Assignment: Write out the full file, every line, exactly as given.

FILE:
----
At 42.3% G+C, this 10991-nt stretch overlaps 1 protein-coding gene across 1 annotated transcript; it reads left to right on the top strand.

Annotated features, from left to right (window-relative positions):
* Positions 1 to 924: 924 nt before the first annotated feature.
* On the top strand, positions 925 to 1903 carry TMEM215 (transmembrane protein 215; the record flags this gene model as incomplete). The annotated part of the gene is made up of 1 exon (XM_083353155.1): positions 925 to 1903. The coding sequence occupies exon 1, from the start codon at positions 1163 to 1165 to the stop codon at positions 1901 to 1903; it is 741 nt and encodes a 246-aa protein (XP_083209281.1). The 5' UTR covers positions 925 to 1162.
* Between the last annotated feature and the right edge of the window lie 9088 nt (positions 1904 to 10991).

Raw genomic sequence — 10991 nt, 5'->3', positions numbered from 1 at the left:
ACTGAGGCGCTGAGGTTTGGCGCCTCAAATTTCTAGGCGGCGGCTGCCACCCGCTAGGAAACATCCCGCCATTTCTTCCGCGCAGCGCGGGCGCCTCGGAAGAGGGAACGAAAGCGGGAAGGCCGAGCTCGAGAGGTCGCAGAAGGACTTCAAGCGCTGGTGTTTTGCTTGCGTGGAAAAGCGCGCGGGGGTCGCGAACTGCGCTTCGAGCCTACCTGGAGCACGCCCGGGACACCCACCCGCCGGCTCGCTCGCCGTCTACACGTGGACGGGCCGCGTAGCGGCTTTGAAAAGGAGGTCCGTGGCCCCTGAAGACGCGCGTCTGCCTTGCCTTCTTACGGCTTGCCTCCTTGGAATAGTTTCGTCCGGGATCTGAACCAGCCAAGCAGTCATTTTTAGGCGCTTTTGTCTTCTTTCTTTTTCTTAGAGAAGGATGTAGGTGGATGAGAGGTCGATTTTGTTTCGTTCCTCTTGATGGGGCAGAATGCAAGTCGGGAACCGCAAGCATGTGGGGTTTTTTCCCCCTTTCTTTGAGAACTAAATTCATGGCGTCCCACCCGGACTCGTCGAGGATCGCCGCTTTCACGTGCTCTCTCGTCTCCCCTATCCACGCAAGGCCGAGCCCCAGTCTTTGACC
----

At 42.3% G+C, this 10991-nt stretch overlaps 1 protein-coding gene across 1 annotated transcript; it reads left to right on the top strand.

Annotated features, from left to right (window-relative positions):
* Positions 1 to 924: 924 nt before the first annotated feature.
* On the top strand, positions 925 to 1903 carry TMEM215 (transmembrane protein 215; the record flags this gene model as incomplete). The annotated part of the gene is made up of 1 exon (XM_083353155.1): positions 925 to 1903. The coding sequence occupies exon 1, from the start codon at positions 1163 to 1165 to the stop codon at positions 1901 to 1903; it is 741 nt and encodes a 246-aa protein (XP_083209281.1). The 5' UTR covers positions 925 to 1162.
* Between the last annotated feature and the right edge of the window lie 9088 nt (positions 1904 to 10991).

Raw genomic sequence — 10991 nt, 5'->3', positions numbered from 1 at the left:
ACTGAGGCGCTGAGGTTTGGCGCCTCAAATTTCTAGGCGGCGGCTGCCACCCGCTAGGAAACATCCCGCCATTTCTTCCGCGCAGCGCGGGCGCCTCGGAAGAGGGAACGAAAGCGGGAAGGCCGAGCTCGAGAGGTCGCAGAAGGACTTCAAGCGCTGGTGTTTTGCTTGCGTGGAAAAGCGCGCGGGGGTCGCGAACTGCGCTTCGAGCCTACCTGGAGCACGCCCGGGACACCCACCCGCCGGCTCGCTCGCCGTCTACACGTGGACGGGCCGCGTAGCGGCTTTGAAAAGGAGGTCCGTGGCCCCTGAAGACGCGCGTCTGCCTTGCCTTCTTACGGCTTGCCTCCTTGGAATAGTTTCGTCCGGGATCTGAACCAGCCAAGCAGTCATTTTTAGGCGCTTTTGTCTTCTTTCTTTTTCTTAGAGAAGGATGTAGGTGGATGAGAGGTCGATTTTGTTTCGTTCCTCTTGATGGGGCAGAATGCAAGTCGGGAACCGCAAGCATGTGGGGTTTTTTCCCCCTTTCTTTGAGAACTAAATTCATGGCGTCCCACCCGGACTCGTCGAGGATCGCCGCTTTCACGTGCTCTCTCGTCTCCCCTATCCACGCAAGGCCGAGCCCCAGTCTTTGACC